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Created on 15.11.2018

How inflation affects your investment

Most people will have heard of inflation. After all, it is always in the news – whether in relation to hyperinflation in developing countries or inflation forecasts in Switzerland. Inflation is also of great interest to investors – on one hand, it can cause turmoil on the stock markets, while, on the other, rising prices can be offset through smart investment.

Inflation and rising prices – what does this mean exactly? Swiss investors don’t usually ask themselves this question. Yet, inflation has an impact on the extent to which it is worth making an investment, or, conversely, why saving rather than investment really isn’t the best option. Inflation occurs when the general level of prices rises. This means that products become more expensive or we can afford less with the same salary (rising prices). We notice this in the cost of food and electricity in particular. This can happen because raw materials or labour, for example, become more expensive. If the cost of purchasing oil rises, products made from it also become more expensive. This leads to a decline in purchasing power.

However, the main reason for inflation is usually a country’s monetary policy. If the central bank pursues a loose monetary policy and provides banks with more money accordingly (for example, in the form of loans), the amount of money available also increases. This usually causes consumer demand for various products to grow – and their prices to rise.

Inflation is calculated based on a shopping basket containing everyday items. This calculation can be made for all countries and is comparable. At 0.5% to 1% on average, Switzerland has a moderate rate of inflation. Very high inflation where the amount of money in circulation increases sharply and the rate of inflation climbs by 50% per month tends to be rare. It is an indicator of crisis in the countries concerned. Such examples of hyperinflation, where banknotes are printed in absurdly high quantities, occur most frequently in developing countries.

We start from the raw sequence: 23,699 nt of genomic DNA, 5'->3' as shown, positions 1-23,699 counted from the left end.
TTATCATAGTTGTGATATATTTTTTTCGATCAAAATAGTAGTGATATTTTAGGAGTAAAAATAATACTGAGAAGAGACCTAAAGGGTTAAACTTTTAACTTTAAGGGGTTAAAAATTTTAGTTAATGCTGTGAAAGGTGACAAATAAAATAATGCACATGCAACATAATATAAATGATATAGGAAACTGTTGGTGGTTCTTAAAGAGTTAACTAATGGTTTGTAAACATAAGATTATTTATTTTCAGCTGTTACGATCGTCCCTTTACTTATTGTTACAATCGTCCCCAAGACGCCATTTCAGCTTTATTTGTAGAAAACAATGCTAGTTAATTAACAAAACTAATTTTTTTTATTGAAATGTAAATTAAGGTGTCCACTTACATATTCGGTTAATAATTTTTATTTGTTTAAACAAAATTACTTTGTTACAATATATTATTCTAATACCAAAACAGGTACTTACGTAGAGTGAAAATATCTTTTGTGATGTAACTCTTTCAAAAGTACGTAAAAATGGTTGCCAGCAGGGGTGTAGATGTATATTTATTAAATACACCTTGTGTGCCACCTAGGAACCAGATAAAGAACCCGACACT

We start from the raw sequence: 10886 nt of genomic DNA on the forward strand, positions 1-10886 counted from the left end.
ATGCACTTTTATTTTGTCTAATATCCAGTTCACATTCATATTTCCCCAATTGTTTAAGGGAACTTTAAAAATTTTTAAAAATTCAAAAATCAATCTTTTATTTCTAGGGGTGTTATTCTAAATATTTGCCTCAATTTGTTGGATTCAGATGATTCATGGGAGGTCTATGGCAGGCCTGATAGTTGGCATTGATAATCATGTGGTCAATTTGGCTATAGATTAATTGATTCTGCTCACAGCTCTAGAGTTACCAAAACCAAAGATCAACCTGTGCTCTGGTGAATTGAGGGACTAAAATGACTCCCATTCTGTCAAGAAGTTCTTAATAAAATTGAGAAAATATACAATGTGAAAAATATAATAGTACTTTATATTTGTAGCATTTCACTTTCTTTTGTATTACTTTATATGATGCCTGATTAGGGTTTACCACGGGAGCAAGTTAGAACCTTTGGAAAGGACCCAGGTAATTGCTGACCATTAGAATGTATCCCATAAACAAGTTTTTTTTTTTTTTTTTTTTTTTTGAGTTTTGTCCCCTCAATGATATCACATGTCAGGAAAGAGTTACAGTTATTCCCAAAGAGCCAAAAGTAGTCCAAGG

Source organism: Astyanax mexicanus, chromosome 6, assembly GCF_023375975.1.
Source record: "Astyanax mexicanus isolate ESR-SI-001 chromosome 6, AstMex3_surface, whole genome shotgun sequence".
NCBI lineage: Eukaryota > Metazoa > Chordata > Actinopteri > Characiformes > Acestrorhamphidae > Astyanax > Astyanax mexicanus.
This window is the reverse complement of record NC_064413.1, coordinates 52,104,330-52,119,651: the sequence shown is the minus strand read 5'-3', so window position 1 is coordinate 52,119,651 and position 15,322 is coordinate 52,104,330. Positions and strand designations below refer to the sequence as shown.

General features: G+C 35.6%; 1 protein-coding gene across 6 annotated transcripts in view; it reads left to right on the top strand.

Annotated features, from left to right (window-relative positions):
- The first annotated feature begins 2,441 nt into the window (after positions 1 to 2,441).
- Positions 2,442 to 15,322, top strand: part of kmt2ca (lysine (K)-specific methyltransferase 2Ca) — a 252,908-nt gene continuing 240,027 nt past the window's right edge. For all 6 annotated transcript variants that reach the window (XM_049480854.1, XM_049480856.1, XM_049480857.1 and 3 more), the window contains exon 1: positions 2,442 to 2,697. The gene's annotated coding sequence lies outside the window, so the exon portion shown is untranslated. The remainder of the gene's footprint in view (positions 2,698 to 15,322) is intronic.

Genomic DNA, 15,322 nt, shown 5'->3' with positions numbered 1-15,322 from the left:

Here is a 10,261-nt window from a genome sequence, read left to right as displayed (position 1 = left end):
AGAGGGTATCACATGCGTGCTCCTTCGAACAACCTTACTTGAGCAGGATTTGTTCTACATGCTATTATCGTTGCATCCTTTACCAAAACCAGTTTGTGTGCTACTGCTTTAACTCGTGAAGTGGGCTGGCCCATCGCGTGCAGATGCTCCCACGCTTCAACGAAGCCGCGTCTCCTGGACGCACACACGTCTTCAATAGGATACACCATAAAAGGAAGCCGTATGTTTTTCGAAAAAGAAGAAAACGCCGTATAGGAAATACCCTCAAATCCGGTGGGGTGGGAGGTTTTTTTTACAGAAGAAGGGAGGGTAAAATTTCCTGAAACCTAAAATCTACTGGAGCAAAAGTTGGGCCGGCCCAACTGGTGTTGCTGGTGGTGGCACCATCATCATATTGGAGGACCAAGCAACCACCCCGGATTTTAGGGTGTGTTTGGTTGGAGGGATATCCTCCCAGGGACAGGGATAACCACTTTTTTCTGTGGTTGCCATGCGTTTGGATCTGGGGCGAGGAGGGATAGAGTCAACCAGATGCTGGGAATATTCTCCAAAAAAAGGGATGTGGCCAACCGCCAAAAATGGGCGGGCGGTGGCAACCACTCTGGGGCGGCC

The key rate – an important means of regulating inflation

The key rate is closely related to inflation. In Switzerland this is set by the Swiss National Bank (SNB) to control inflation. The key rate is the rate at which banks can borrow money from the SNB. The banks in turn pass this onto businesses in the form of debt interest. When key rates are low, loans are less expensive for businesses and consumers. This makes investment more lucrative, generating economic growth. Consumers also spend more money due to low interest rates on loans. This causes the economy to grow and inflation to rise. However, this annoys savers because they receive a low return on their savings.

Savers are pleased when key rates are high as they obtain more interest on their savings accounts. In contrast, borrowers and consumers take out fewer loans or spend less money. The economy slows down because people generally spend less.

The next time you hear or read that the SNB or US Federal Reserve have lowered or increased key rates, you’ll know what’s going on: a higher or lower amount of money is flowing into the economy. Central banks obviously don’t just adjust key rates due to inflation.

Why inflation is also important to your investment

Every change to key rates or the rate of inflation has implications for the financial market. For example, the stock market benefits from moderate inflation  up to 4%. It signifies a growing economy with eager consumers. However, if inflation rises too sharply, this causes uncertainty. It can indicate that the monetary policy of major countries is too lax. This can in turn point to an economic crisis or structural problems.

In contrast to shares, changes to key rates have a major impact on bonds. If you have purchased a bond bearing low interest, it loses value as soon as new bonds offering higher interest come onto the market. This means choosing the right time to invest in bonds is vitally important. If inflation is moderate, many investors prefer to put their money into shares rather than bonds. 

Gold as a means of inflation protection

If the rates of inflation are high, many investors buy gold. This is mainly due to psychological factors: tangible assets – such as precious metals – give investors a greater sense of security than shares, bonds or funds in times of economic crisis or stock market corrections. Gold is usually only a suitable means of protection against inflation if the rate of inflation stands at over 5% – or if hyperinflation prevails. More on this can be found in the article entitled “How can I invest in commodities?”

Investors benefit more than savers especially when inflation is low

In times when low rates of interest are paid on savings accounts, investors benefit more than savers. Savers often only just manage to offset inflation on their savings with interest income. By contrast, investors can prosper in a low interest-rate environment by making smart decisions. This means selecting the right companies and sectors – those expecting higher rates of inflation should invest in companies which can then actually demand higher prices for their goods. Investors don’t need to worry about inflation-related risks at present: rates of inflation of between 1% and 3%, which are currently found in Switzerland, most EU countries and the USA, indicate a moderate to good economic climate.

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